Today’s special includes two Amazon teardowns for the price of one. For your first course, we’re dishing up the Echo Dot, followed by your main course, the Amazon Tap. Now gather around the teardown table, Alexa. This teardown is served! So what do the Amazon Tap and Echo Dot have in common? Besides Alexa, not a whole lot. The Dot draws heavily from the original Echo, sans large bottom speaker. The Tap, on the other hand, is more unique.
We take a lot of pictures at iFixit. The place is crawling with camera junkies—including me. I’ve loved taking pictures since I was little, and I’m so grateful it’s part of what I get to do for my job. My skills have definitely improved over the years. But up until recently, one thing had not: my camera. But now that my skills are outpacing my nearly 10-year-old camera—what do I do with something that means so much to me?
We’re going to let you in on a little secret—we have a repair crush on LG. Cracking open the G5 was a snap—no stubborn adhesive, no proprietary screws. Just slide out the battery, remove two Phillips screws, and the entire display assembly and motherboard can be pried up out of the aluminum unibody housing. Double high five, LG.
Last week we tore down the Oculus Rift and got some constructive feedback from Palmer Luckey himself—“Come on, iFixit, you can go further than that!” Welp, challenge accepted! Today we feast our eyes on the Constellation sensor, the Rift’s counterpart IR camera. Now sit back and relax, Palmer, this teardown is for you.
You probably expected a thinner, lighter, and faster iPad Air 3, but Apple had other ideas. Instead of iterating on October 2014’s iPad Air 2, they went back to the drawing board. Actually they probably don’t use a drawing board, they use an iPad Pro—which might be where they got the idea for this. It seems to pack all the features of the first iPad Pro, in a smaller package. Let’s see how they did it—it’s time to tear down the iPad Pro 9.7″.
If you’re one of the millions of people who use a hoverboard daily, you know a thing or two about looking hot. Literally hot. Like, spontaneously bursting into flame—again. We get it—hoverboard fires can be frustrating. That’s why iFixit is proud to introduce the Smother Bag—your on-the-go solution to everyday hoverboard fires.
Chassis of old, hardware that’s new, borrowed 5s parts, keep us from feeling blue! Kudos to Apple for returning to the familiar and proven iPhone 5 form factor. The 5-series infrastructure was a huge investment(monetarily, and environmentally) and it’s rad they didn’t completely throw it away in support of a new model. Of course, we’re all wondering which 5s parts are compatible in the SE, so let’s cut right to the iPhone SE teardown.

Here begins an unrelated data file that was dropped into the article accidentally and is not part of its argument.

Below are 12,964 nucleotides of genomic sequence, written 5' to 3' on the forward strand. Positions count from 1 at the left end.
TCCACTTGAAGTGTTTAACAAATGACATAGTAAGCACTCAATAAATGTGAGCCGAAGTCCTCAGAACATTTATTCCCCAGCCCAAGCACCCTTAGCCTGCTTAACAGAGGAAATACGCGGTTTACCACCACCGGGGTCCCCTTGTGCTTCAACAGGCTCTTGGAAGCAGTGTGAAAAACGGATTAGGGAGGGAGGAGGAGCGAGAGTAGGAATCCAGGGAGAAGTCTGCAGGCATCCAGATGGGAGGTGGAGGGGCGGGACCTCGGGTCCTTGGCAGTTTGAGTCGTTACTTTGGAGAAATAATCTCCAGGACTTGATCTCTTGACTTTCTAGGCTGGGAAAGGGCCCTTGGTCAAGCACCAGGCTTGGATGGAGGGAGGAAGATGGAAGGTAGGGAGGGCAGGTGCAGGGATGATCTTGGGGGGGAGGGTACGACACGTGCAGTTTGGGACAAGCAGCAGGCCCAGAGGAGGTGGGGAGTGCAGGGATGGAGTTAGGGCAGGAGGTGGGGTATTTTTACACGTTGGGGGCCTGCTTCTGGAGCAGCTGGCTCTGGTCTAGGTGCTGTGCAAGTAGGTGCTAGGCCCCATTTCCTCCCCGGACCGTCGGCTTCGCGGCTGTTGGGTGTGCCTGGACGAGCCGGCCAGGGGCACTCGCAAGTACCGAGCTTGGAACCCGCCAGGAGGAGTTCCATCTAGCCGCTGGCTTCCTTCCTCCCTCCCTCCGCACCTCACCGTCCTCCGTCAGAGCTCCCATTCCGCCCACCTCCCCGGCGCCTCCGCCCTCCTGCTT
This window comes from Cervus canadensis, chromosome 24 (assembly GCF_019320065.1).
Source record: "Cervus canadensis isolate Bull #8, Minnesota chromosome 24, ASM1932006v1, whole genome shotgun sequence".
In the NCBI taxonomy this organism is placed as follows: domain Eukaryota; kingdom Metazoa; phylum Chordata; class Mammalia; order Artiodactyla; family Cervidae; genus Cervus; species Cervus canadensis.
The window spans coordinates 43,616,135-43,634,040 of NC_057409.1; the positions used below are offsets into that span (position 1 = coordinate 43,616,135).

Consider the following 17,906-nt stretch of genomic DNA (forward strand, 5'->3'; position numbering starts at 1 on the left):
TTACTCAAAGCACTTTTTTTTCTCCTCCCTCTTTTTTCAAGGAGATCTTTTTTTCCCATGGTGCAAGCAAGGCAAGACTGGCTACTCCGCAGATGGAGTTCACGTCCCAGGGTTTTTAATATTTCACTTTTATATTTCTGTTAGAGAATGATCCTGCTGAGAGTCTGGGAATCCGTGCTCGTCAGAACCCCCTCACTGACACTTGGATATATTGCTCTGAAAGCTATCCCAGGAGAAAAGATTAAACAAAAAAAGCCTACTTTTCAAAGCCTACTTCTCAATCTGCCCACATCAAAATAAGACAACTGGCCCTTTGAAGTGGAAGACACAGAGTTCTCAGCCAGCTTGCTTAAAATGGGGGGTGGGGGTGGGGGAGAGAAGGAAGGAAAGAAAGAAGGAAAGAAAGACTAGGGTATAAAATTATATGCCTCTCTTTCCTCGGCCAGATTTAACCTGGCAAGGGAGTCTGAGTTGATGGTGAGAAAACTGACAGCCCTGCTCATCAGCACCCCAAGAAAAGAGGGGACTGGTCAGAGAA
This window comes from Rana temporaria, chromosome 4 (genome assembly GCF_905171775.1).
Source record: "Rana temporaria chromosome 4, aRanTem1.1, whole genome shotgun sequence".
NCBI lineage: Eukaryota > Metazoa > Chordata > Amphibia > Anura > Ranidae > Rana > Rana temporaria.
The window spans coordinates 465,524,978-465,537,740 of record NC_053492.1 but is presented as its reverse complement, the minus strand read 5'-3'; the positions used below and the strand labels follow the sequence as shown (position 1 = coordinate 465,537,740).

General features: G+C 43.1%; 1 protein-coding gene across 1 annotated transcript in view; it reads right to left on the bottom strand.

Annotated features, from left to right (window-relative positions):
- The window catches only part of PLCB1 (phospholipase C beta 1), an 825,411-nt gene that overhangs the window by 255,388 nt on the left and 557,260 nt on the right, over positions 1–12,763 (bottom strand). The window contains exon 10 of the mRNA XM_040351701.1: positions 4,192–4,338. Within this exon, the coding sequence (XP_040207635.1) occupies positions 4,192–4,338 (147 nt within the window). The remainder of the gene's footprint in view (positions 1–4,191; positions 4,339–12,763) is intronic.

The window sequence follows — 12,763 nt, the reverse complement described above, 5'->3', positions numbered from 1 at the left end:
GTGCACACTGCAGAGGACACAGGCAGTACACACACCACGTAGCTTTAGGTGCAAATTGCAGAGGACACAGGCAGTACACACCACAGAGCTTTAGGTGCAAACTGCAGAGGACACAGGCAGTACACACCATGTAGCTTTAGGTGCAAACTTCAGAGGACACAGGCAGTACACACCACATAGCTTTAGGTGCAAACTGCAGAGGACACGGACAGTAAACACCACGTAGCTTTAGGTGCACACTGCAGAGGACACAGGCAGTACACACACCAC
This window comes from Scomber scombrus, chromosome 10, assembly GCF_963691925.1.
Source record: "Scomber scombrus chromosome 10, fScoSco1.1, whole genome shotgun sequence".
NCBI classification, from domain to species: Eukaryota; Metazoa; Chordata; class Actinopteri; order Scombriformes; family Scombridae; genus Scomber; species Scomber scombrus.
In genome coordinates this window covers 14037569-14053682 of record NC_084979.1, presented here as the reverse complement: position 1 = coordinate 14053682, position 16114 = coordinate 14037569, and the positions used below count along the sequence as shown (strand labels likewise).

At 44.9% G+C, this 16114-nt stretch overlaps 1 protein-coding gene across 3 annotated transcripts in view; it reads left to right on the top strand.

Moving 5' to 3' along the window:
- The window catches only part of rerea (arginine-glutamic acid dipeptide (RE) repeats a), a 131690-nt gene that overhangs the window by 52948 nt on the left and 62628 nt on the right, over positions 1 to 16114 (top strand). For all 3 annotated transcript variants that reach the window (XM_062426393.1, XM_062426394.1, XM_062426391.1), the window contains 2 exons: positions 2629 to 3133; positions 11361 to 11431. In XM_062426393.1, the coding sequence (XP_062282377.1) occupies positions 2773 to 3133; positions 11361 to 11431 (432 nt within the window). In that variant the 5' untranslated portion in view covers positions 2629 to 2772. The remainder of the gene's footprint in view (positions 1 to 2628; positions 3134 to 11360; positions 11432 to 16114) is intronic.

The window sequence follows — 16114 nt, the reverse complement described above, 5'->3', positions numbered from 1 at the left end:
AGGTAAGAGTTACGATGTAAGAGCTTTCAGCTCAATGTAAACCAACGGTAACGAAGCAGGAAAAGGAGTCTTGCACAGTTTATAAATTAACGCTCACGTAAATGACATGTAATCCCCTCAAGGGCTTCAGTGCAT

After four long years of development and two iFixit teardowns of pre-release versions, the highly anticipated, OMG, real-deal Oculus Rift is finally here! Humans have been pretty sure for a long time now that the Oculus Rift is gonna be dope. Our engineers can now confirm that it totally is. Cue the teardown. (Fair warning: this is going to get a little Hard Sci-Fi—we’re just really excited, okay?)
Schiller wants to shame, or at least pity, those of us still using “outdated” technology from the way-back times of pre-2011. But you know who’s on a five year-old PC? My mom. Do you know why? She works two jobs, was recently laid-off from a third, and a dude in a truck totaled her 10-year-old car a few months ago. But wow, what an embarrassment. Schiller thinks she should dump that PC and drop $600 on a new iPad Pro. Rent be damned! Get with the times, Mom.
This Earth Day we’re partnering with those cool cats at Kuttlefish to challenge you to turn your e-waste into something extraordinary. So grab those old USB cables, busted MP3 players, and dusty printers—then channel your inner MacGyver and upcycle away! You could have a shot at winning an All-new Pro Tech Toolkit, a 64 Bit Driver Kit, iFixit t-shirts, or a gift card from Kuttlefish.
On Monday, Apple held one of its regular keynotes—an event usually dedicated to new products and upgraded specs. But Apple execs led the event with something a little different this time: its new recycling robot, Liam. So, what’s our take on the new disassembly superpower? Our co-founder Kyle Wiens recently published an article with Wired.com—breaking down why Liam is a step forward, and how the recycling robot is likely to fall short.
We brought something extra special to show and tell today: the Asus Chromebook C202. Asus designed this gizmo for your kiddo—touting serviceability and durability as a major selling point. They were so touting, in fact, that they offered us a test unit to independently confirm their claims. Eager to investigate, we grabbed our lucky #2 spudger and crossed our fingers in hopes that this Asus aces our repairability test.